2020-21 Catalog

Global Citizenship

Global Citizenship Program

Website: http://globalcitizenship.cas2.lehigh.edu

Supported by the Office of International Affairs 610-758-2981;  invpia@lehigh.edu
Coxe Hall, 32 Sayre Drive, Bethlehem, PA 18015-3123 

The Global Citizenship Program prepares students to cultivate an ethical stance, a critical way of thinking, and a committed mode of intervening in a world populated by others who we may not know but with whom we must co-create a viable future. The program welcomes students from across the colleges and from any major. 

To be eligible to apply to the program, interested students must successfully complete the pre-requisite course,GCP 010, during the spring term of their first year at Lehigh.

Certificate in Global Citizenship

Core Courses
GCP 010Introduction to Global Citizenship3
GCP 185Cosmopolitanism and Culture I 12
GCP 186Cosmopolitanism and Culture II 22
GCP 285The Citizen and the City2
GCP 385Global Citizenship Capstone Course 34
Electives
Two electives approved by the program director/adviser and each at a minimum of 3 credits.6
International Experience
12-14 day faculty-led intersession trip abroad 4
Additional international experience at least 4 weeks in length and approved by the program director/adviser
Total Credits19

Courses

GCP 010 Introduction to Global Citizenship 3 Credits

An interdisciplinary approach introduces the contested notion of global citizenship. Readings explore the meaning of citizenship in the global era; the viability of nationalism and cosmopolitanism; the efficacy of social change initiatives in transnational context; the impact of economic globalization on vulnerable populations; the role of the United Nations; the discourse of human rights; and the relation between global and local justice. Addressing topics of urgent concern, students' assignments consider global citizenship practice in relation to their area of study.
Attribute/Distribution: HU, SS

GCP 185 Cosmopolitanism and Culture I 2 Credits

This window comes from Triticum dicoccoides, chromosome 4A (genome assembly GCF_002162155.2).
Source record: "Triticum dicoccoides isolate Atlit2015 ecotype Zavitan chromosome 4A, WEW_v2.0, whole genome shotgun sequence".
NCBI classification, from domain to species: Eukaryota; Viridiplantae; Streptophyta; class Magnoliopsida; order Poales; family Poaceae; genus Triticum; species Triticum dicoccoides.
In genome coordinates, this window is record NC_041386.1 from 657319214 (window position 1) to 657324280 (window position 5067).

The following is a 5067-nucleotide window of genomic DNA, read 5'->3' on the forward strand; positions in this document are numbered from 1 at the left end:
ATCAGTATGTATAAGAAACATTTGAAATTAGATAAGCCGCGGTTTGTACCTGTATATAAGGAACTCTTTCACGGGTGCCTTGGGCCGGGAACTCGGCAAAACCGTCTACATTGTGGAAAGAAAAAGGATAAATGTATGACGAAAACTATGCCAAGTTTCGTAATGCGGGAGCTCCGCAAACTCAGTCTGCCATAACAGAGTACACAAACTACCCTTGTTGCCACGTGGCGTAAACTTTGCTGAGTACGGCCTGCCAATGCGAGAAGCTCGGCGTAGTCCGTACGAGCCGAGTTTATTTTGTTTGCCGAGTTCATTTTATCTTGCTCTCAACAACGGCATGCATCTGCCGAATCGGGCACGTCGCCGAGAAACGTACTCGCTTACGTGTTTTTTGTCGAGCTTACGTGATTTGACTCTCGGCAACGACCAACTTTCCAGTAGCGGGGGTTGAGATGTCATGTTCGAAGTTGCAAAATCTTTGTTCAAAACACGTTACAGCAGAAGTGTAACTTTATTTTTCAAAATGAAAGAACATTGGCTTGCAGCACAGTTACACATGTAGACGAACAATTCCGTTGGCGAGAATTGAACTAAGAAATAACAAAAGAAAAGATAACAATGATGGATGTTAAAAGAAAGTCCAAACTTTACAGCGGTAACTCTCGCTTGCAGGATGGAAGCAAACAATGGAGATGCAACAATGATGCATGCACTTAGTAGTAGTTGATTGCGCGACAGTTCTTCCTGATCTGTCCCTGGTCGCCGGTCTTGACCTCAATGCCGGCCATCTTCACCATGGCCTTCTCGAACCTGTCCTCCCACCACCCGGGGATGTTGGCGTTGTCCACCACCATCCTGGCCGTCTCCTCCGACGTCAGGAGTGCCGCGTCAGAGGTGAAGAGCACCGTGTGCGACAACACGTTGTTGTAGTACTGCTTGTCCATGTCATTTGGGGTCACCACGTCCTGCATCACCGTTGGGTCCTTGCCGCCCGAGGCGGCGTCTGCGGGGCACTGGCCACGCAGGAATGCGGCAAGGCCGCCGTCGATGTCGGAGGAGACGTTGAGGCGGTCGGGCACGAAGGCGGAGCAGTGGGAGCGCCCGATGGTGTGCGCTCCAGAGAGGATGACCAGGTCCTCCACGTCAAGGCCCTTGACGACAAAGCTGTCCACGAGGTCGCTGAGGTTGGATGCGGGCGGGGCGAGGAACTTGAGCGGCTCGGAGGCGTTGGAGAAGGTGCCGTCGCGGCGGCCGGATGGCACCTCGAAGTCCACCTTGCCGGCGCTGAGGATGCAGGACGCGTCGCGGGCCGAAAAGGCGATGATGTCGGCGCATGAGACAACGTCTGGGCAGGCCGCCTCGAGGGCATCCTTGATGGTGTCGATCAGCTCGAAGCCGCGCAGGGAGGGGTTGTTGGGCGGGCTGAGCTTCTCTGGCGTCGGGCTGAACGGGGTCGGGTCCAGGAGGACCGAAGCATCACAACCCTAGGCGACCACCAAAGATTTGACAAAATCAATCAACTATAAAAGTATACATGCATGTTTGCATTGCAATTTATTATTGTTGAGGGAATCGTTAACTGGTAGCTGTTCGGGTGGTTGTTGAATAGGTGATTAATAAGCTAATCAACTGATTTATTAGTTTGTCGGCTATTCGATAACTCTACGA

This multidisciplinary practicum approaches the themes and questions of global citizenship through the lens of a particular region. Participants explore that area’s geography, history, politics, economy, and culture in anticipation of travel. Special attention is given to cultural expectations and relevant social issues, especially in light of their global consequence. Classroom discussion and assignments prompt students to reflect on the ethical issues surrounding travel, service, and study abroad.
Prerequisites: GCP 010
Attribute/Distribution: HU, SS

GCP 186 Cosmopolitanism and Culture II 2 Credits

This post-trip seminar analyzes the cohort’s experiences abroad and articulates their implication for global citizenship practice. While examining philosophical, religious, and artistic traditions associated with the intersession trip destination, students revisit their travel, think critically about their personal interaction with foreign places and people, and make informed decisions regarding their future practice as citizens. Classroom discussion emphasizes responsible cross-cultural engagement and critical reflection, with attention paid to the traditions of cosmopolitan thinking and action native to the region of travel.
Prerequisites: GCP 010 and GCP 185
Attribute/Distribution: HU, SS

GCP 285 The Citizen and the City 2 Credits

With a focus on Bethlehem’s South Side, this community-engaged practicum provides participants with a theoretical framework and practical skills for efficacious civic action. Course readings address local citizenship, urbanization, the built environment, diversity, and inclusion; assignments ask students to make connections, in theory and practice, to Bethlehem’s history and people. In cooperation with the Center for Community Engagement, all participants will complete 10-15 hours of engaged learning in the Lehigh Valley.
Prerequisites: GCP 010 and GCP 185 and GCP 186

GCP 385 Global Citizenship Capstone Course 2-4 Credits

This year-long, project-based seminar assesses globalization and social change through the lens of cosmopolitanism. Readings examine issues of power, privilege, and aid, especially as they affect the local community. Special attention is paid to the difference between sympathetic feeling and political action. Assignments encourage critical reflection on the Global Citizenship Program and ask students to articulate a personal definition of global citizenship. In teams, students propose and execute a capstone project that puts their understanding of global citizenship into practice.
Repeat Status: Course may be repeated.
Prerequisites: GCP 010 or GCP 185 or GCP 186 or GCP 285
Can be taken Concurrently: GCP 285

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